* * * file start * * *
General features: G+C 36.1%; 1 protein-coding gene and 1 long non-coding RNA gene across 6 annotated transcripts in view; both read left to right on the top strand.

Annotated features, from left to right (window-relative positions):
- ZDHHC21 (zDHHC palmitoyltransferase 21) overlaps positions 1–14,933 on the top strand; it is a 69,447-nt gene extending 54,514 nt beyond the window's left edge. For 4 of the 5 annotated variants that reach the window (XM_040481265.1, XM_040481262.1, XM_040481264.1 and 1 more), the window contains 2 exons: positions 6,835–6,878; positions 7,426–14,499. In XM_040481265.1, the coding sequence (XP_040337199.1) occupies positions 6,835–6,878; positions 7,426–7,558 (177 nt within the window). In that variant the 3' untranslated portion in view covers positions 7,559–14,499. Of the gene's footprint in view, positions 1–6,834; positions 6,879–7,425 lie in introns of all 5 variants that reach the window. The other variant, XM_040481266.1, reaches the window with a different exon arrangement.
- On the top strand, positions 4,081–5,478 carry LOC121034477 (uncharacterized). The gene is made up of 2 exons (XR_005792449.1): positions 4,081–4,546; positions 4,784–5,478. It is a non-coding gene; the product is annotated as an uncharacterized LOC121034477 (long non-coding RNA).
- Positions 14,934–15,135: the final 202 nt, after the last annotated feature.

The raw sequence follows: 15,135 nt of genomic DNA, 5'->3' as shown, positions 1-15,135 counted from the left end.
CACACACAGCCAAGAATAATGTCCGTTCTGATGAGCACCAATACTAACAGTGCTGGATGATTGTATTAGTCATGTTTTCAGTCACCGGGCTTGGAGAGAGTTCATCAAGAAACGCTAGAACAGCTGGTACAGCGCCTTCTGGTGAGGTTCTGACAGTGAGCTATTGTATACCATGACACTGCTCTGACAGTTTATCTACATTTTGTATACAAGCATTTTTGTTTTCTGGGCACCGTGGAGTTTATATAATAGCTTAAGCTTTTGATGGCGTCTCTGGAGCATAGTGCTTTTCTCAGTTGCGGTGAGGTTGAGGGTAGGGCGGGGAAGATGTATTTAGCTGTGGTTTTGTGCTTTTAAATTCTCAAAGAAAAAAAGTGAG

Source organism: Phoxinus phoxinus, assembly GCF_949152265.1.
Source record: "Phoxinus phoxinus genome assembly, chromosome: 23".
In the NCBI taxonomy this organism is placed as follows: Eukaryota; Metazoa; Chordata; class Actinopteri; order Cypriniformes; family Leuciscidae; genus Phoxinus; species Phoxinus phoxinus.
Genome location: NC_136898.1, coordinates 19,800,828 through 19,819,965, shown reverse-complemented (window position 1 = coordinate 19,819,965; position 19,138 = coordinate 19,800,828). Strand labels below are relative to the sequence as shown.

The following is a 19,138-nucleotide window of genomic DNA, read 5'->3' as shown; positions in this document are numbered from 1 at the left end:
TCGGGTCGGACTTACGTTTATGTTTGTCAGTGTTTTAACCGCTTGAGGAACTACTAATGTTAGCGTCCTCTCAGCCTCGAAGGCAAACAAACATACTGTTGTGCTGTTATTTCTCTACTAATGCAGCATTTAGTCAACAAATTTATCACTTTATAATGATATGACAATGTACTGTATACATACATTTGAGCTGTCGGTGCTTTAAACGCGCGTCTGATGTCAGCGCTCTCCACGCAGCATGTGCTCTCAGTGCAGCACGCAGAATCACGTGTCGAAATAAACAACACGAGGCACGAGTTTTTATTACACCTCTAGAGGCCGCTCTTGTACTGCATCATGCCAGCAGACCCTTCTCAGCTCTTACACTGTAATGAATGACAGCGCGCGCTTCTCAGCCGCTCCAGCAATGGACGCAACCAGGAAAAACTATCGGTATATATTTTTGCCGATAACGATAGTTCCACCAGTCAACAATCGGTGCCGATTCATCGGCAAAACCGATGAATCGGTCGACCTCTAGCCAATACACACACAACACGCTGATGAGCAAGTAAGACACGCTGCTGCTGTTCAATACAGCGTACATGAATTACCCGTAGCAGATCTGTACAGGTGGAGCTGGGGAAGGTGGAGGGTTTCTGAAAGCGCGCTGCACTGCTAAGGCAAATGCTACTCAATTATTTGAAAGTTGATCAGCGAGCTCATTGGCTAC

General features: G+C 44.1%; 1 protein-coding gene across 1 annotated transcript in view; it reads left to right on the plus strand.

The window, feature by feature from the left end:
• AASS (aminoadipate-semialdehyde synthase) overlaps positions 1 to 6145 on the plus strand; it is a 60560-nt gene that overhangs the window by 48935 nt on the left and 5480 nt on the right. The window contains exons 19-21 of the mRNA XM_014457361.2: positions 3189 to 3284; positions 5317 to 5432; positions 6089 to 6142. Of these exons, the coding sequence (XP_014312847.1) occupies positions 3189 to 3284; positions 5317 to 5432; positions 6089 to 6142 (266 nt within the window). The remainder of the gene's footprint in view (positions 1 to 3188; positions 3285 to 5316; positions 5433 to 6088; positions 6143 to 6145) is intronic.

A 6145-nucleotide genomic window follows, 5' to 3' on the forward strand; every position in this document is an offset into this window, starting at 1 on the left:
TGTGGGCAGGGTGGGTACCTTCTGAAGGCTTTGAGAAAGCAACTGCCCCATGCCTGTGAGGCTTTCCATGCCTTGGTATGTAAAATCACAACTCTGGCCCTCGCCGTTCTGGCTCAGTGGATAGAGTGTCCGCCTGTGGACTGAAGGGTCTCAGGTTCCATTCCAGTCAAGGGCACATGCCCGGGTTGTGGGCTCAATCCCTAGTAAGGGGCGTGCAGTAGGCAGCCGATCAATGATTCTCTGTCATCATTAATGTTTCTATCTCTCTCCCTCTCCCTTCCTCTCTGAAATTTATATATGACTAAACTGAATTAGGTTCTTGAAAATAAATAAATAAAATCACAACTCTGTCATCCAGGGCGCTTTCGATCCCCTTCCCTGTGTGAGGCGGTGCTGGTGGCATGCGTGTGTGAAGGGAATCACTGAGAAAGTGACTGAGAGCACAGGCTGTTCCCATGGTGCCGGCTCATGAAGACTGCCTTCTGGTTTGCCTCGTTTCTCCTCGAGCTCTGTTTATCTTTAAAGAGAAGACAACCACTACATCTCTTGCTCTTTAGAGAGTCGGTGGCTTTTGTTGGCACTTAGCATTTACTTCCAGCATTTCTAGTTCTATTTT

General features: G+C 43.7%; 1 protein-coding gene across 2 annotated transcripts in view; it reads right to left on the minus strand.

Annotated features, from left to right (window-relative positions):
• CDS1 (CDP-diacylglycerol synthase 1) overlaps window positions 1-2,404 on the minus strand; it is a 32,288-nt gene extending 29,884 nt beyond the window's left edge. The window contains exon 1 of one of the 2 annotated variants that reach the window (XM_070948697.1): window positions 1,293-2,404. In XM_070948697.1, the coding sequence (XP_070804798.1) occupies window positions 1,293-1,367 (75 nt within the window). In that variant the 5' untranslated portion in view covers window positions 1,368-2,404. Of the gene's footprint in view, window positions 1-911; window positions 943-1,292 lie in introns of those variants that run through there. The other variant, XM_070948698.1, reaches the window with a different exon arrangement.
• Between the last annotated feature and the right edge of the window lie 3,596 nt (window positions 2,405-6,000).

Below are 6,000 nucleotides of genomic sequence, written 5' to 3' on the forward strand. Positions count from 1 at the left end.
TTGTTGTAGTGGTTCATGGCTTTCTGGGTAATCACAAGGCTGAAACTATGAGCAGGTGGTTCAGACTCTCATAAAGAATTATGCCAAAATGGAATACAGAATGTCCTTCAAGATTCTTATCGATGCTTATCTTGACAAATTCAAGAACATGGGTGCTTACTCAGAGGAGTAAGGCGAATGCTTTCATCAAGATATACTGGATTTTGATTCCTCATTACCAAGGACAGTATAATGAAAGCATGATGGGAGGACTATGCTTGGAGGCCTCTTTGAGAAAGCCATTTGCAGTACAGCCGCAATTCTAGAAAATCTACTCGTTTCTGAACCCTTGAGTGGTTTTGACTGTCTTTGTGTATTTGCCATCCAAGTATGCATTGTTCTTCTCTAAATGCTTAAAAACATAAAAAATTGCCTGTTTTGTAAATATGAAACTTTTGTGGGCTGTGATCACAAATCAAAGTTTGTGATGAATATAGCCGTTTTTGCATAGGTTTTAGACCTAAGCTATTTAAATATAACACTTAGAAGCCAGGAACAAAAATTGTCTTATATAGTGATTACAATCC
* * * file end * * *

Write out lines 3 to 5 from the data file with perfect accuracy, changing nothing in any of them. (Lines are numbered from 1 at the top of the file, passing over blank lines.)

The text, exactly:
- ZDHHC21 (zDHHC palmitoyltransferase 21) overlaps positions 1–14,933 on the top strand; it is a 69,447-nt gene extending 54,514 nt beyond the window's left edge. For 4 of the 5 annotated variants that reach the window (XM_040481265.1, XM_040481262.1, XM_040481264.1 and 1 more), the window contains 2 exons: positions 6,835–6,878; positions 7,426–14,499. In XM_040481265.1, the coding sequence (XP_040337199.1) occupies positions 6,835–6,878; positions 7,426–7,558 (177 nt within the window). In that variant the 3' untranslated portion in view covers positions 7,559–14,499. Of the gene's footprint in view, positions 1–6,834; positions 6,879–7,425 lie in introns of all 5 variants that reach the window. The other variant, XM_040481266.1, reaches the window with a different exon arrangement.
- On the top strand, positions 4,081–5,478 carry LOC121034477 (uncharacterized). The gene is made up of 2 exons (XR_005792449.1): positions 4,081–4,546; positions 4,784–5,478. It is a non-coding gene; the product is annotated as an uncharacterized LOC121034477 (long non-coding RNA).
- Positions 14,934–15,135: the final 202 nt, after the last annotated feature.